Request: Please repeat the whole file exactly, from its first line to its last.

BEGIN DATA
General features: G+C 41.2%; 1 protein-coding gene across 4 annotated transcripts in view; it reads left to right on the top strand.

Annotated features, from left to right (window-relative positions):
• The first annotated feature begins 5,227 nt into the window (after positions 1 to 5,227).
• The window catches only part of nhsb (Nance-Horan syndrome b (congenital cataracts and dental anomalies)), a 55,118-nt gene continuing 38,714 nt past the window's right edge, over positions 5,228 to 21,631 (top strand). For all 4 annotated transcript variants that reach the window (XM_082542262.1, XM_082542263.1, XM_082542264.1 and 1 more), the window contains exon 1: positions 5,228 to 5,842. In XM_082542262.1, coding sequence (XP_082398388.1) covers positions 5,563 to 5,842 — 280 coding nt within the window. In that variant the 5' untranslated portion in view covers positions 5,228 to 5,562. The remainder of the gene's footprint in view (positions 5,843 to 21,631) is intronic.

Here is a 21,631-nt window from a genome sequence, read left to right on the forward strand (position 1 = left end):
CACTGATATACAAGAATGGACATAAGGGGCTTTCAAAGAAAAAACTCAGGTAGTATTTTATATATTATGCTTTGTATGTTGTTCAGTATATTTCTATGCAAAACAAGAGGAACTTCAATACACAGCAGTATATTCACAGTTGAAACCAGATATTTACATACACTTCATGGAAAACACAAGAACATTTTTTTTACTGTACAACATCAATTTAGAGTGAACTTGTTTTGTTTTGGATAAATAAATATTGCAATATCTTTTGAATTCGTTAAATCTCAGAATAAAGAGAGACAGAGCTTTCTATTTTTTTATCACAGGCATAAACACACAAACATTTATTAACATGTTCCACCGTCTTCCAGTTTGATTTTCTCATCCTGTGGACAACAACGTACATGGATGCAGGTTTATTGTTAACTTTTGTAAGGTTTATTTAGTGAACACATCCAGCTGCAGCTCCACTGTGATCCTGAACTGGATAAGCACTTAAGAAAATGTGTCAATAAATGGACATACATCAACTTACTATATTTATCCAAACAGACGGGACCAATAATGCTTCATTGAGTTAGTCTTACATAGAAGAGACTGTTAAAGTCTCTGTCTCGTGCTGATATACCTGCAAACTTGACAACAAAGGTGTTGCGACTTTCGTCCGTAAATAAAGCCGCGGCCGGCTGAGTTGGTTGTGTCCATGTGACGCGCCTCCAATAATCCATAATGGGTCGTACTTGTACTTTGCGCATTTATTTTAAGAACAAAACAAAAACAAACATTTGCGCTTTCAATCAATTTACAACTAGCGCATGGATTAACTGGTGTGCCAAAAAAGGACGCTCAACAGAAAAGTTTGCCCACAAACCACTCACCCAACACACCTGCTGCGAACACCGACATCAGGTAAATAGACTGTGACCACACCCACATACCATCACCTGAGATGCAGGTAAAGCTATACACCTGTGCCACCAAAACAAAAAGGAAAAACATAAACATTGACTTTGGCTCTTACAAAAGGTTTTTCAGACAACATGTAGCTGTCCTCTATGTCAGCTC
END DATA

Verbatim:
General features: G+C 41.2%; 1 protein-coding gene across 4 annotated transcripts in view; it reads left to right on the top strand.

Annotated features, from left to right (window-relative positions):
• The first annotated feature begins 5,227 nt into the window (after positions 1 to 5,227).
• The window catches only part of nhsb (Nance-Horan syndrome b (congenital cataracts and dental anomalies)), a 55,118-nt gene continuing 38,714 nt past the window's right edge, over positions 5,228 to 21,631 (top strand). For all 4 annotated transcript variants that reach the window (XM_082542262.1, XM_082542263.1, XM_082542264.1 and 1 more), the window contains exon 1: positions 5,228 to 5,842. In XM_082542262.1, coding sequence (XP_082398388.1) covers positions 5,563 to 5,842 — 280 coding nt within the window. In that variant the 5' untranslated portion in view covers positions 5,228 to 5,562. The remainder of the gene's footprint in view (positions 5,843 to 21,631) is intronic.

Here is a 21,631-nt window from a genome sequence, read left to right on the forward strand (position 1 = left end):
CACTGATATACAAGAATGGACATAAGGGGCTTTCAAAGAAAAAACTCAGGTAGTATTTTATATATTATGCTTTGTATGTTGTTCAGTATATTTCTATGCAAAACAAGAGGAACTTCAATACACAGCAGTATATTCACAGTTGAAACCAGATATTTACATACACTTCATGGAAAACACAAGAACATTTTTTTTACTGTACAACATCAATTTAGAGTGAACTTGTTTTGTTTTGGATAAATAAATATTGCAATATCTTTTGAATTCGTTAAATCTCAGAATAAAGAGAGACAGAGCTTTCTATTTTTTTATCACAGGCATAAACACACAAACATTTATTAACATGTTCCACCGTCTTCCAGTTTGATTTTCTCATCCTGTGGACAACAACGTACATGGATGCAGGTTTATTGTTAACTTTTGTAAGGTTTATTTAGTGAACACATCCAGCTGCAGCTCCACTGTGATCCTGAACTGGATAAGCACTTAAGAAAATGTGTCAATAAATGGACATACATCAACTTACTATATTTATCCAAACAGACGGGACCAATAATGCTTCATTGAGTTAGTCTTACATAGAAGAGACTGTTAAAGTCTCTGTCTCGTGCTGATATACCTGCAAACTTGACAACAAAGGTGTTGCGACTTTCGTCCGTAAATAAAGCCGCGGCCGGCTGAGTTGGTTGTGTCCATGTGACGCGCCTCCAATAATCCATAATGGGTCGTACTTGTACTTTGCGCATTTATTTTAAGAACAAAACAAAAACAAACATTTGCGCTTTCAATCAATTTACAACTAGCGCATGGATTAACTGGTGTGCCAAAAAAGGACGCTCAACAGAAAAGTTTGCCCACAAACCACTCACCCAACACACCTGCTGCGAACACCGACATCAGGTAAATAGACTGTGACCACACCCACATACCATCACCTGAGATGCAGGTAAAGCTATACACCTGTGCCACCAAAACAAAAAGGAAAAACATAAACATTGACTTTGGCTCTTACAAAAGGTTTTTCAGACAACATGTAGCTGTCCTCTATGTCAGCTC